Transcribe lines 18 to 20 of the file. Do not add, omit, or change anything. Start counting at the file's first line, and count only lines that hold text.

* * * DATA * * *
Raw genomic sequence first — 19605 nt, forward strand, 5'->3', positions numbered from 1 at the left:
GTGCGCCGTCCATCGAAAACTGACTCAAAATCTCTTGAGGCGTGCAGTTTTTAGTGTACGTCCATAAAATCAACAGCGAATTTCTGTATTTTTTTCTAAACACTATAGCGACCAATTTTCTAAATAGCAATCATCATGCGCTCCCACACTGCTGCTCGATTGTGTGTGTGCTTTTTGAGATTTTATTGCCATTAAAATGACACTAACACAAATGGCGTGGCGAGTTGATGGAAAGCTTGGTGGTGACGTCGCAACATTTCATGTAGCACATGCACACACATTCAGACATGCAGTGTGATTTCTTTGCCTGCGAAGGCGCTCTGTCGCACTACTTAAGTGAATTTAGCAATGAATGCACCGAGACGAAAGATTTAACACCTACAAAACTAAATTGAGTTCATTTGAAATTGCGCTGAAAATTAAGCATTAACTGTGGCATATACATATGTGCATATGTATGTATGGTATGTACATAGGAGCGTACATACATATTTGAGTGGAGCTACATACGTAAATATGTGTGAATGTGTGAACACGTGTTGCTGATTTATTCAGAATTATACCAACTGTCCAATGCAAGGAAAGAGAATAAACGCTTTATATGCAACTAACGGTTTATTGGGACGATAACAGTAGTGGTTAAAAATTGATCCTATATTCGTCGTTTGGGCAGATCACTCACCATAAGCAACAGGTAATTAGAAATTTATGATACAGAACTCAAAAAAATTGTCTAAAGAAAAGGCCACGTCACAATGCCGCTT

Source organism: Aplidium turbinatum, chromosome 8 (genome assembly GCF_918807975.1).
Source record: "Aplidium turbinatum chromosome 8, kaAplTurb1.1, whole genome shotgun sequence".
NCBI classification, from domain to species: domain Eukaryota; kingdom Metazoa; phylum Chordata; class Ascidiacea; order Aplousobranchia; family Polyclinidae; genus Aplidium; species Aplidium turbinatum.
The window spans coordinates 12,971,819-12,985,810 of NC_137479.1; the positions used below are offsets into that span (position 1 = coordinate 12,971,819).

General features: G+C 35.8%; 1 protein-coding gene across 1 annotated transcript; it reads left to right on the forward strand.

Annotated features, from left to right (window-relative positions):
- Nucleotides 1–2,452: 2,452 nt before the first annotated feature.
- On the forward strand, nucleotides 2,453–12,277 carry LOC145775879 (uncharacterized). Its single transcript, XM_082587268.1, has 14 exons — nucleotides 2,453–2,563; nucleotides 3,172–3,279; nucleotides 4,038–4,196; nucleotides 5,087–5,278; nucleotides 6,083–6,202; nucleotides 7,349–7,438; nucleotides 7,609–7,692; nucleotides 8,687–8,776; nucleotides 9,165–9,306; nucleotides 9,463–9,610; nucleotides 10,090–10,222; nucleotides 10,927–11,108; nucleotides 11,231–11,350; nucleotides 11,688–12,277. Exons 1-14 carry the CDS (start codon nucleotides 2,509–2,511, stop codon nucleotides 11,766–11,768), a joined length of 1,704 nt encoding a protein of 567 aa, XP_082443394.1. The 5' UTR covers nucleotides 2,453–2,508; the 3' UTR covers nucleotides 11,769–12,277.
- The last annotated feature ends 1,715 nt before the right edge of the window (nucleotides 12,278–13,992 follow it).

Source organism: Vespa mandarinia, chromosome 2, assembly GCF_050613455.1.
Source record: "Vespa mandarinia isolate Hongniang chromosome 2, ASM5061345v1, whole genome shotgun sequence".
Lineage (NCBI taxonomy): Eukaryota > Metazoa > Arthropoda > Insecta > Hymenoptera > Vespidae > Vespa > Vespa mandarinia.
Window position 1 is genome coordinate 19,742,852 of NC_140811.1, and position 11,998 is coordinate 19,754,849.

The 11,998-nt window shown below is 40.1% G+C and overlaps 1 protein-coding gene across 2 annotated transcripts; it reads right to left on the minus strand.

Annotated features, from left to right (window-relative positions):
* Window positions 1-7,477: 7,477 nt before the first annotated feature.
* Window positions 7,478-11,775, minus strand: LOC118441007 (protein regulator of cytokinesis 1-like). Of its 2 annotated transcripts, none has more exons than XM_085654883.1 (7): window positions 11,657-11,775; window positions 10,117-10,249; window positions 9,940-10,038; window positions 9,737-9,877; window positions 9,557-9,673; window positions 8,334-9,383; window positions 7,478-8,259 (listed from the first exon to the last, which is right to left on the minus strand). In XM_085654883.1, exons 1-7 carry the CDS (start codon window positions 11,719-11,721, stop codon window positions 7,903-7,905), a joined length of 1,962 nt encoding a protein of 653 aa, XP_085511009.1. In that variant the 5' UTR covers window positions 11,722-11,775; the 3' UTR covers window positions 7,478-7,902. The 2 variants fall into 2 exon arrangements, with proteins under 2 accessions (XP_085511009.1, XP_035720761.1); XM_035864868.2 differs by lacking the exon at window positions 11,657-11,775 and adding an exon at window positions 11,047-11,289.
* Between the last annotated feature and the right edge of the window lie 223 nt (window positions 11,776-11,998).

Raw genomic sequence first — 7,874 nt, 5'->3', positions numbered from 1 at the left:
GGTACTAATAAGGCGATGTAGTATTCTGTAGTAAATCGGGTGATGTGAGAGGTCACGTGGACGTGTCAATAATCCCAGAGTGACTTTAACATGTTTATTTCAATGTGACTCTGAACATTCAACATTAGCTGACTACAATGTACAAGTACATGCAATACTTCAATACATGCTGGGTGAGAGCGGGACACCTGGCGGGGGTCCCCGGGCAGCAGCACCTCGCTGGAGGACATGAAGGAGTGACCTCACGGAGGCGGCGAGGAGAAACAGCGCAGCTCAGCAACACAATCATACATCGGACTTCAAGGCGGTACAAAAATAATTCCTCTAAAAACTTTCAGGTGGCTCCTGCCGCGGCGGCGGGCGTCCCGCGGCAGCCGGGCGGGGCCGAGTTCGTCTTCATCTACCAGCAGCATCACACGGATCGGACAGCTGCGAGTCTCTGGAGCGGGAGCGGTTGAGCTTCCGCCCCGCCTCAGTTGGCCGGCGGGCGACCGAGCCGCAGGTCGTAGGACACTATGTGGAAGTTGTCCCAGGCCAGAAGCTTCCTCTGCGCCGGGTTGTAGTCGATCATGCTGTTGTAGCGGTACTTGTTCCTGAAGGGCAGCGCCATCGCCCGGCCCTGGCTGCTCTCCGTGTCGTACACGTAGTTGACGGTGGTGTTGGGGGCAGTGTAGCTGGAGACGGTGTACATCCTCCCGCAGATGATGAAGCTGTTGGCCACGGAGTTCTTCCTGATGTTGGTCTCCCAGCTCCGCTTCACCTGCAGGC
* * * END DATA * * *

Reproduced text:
* Window positions 1-7,477: 7,477 nt before the first annotated feature.
* Window positions 7,478-11,775, minus strand: LOC118441007 (protein regulator of cytokinesis 1-like). Of its 2 annotated transcripts, none has more exons than XM_085654883.1 (7): window positions 11,657-11,775; window positions 10,117-10,249; window positions 9,940-10,038; window positions 9,737-9,877; window positions 9,557-9,673; window positions 8,334-9,383; window positions 7,478-8,259 (listed from the first exon to the last, which is right to left on the minus strand). In XM_085654883.1, exons 1-7 carry the CDS (start codon window positions 11,719-11,721, stop codon window positions 7,903-7,905), a joined length of 1,962 nt encoding a protein of 653 aa, XP_085511009.1. In that variant the 5' UTR covers window positions 11,722-11,775; the 3' UTR covers window positions 7,478-7,902. The 2 variants fall into 2 exon arrangements, with proteins under 2 accessions (XP_085511009.1, XP_035720761.1); XM_035864868.2 differs by lacking the exon at window positions 11,657-11,775 and adding an exon at window positions 11,047-11,289.
* Between the last annotated feature and the right edge of the window lie 223 nt (window positions 11,776-11,998).